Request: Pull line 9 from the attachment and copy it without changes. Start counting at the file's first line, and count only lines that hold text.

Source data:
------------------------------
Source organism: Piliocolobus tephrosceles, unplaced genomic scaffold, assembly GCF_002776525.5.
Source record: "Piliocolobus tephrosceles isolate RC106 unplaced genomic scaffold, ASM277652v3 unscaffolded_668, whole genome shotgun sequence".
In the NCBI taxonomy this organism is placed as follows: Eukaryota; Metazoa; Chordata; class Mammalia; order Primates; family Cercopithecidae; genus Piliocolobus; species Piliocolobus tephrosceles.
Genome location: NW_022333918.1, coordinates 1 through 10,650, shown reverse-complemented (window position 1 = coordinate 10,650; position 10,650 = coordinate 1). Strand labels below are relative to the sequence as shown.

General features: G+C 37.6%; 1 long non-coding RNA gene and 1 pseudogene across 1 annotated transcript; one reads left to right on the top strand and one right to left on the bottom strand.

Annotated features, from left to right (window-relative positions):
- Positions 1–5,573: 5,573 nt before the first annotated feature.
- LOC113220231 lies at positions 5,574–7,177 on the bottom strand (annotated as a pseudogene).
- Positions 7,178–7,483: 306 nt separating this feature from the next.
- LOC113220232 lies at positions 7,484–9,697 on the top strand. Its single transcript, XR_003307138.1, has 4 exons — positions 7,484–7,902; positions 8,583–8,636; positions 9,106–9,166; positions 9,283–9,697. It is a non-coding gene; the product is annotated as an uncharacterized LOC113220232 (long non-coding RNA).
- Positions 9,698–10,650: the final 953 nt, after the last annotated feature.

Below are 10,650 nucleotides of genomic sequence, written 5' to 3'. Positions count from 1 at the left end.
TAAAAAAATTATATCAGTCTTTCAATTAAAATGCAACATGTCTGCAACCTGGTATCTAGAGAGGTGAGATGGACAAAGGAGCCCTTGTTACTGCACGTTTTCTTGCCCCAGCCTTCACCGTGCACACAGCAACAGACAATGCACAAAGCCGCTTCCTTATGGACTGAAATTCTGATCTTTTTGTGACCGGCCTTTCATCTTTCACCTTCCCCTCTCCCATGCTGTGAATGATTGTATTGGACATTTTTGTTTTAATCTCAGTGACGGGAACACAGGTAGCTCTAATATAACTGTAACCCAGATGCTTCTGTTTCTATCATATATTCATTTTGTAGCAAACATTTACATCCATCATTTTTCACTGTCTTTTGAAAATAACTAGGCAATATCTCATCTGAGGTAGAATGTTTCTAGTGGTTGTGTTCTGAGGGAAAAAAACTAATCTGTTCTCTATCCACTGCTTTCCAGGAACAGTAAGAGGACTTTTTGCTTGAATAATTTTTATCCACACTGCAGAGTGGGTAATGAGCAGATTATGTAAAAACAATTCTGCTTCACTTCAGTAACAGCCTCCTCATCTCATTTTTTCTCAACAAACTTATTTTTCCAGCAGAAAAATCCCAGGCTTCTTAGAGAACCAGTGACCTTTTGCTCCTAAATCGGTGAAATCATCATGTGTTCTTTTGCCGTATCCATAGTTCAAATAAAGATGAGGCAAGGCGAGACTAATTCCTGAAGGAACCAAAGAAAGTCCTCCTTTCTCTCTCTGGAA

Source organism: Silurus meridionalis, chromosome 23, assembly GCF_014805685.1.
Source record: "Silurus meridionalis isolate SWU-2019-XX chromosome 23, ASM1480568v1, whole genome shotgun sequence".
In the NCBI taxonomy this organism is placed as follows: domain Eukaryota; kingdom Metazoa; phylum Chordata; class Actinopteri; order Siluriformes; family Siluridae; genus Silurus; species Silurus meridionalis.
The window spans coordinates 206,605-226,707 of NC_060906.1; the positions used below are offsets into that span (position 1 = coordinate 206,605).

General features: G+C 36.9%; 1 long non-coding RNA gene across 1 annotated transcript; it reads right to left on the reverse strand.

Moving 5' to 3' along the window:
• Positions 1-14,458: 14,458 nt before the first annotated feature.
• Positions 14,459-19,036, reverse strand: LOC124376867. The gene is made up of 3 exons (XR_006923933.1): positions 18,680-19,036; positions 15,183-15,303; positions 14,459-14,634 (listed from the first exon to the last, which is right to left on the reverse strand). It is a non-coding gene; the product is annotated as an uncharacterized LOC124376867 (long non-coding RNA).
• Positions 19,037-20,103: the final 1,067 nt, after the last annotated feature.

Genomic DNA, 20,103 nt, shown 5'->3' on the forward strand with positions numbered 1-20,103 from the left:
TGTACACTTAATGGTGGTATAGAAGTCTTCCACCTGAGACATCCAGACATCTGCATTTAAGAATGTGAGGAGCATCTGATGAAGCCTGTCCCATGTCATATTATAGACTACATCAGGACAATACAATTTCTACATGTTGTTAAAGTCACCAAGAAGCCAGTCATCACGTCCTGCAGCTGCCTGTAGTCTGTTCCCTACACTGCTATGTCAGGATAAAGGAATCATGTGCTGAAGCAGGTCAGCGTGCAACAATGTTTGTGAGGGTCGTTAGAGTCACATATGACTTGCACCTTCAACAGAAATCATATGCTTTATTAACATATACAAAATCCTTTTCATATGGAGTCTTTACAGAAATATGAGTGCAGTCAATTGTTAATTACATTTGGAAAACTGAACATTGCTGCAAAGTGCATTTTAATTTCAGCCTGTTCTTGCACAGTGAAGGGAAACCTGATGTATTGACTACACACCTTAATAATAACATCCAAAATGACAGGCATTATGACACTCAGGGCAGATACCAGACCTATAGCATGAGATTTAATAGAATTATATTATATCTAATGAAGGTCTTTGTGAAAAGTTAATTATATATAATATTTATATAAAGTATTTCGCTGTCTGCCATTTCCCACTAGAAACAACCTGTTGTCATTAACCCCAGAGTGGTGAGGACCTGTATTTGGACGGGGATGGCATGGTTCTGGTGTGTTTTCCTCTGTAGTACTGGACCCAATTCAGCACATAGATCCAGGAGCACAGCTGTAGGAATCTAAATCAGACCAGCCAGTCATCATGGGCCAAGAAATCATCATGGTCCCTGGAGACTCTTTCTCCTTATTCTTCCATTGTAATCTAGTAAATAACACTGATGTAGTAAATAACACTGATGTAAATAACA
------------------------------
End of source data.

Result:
- Positions 7,178–7,483: 306 nt separating this feature from the next.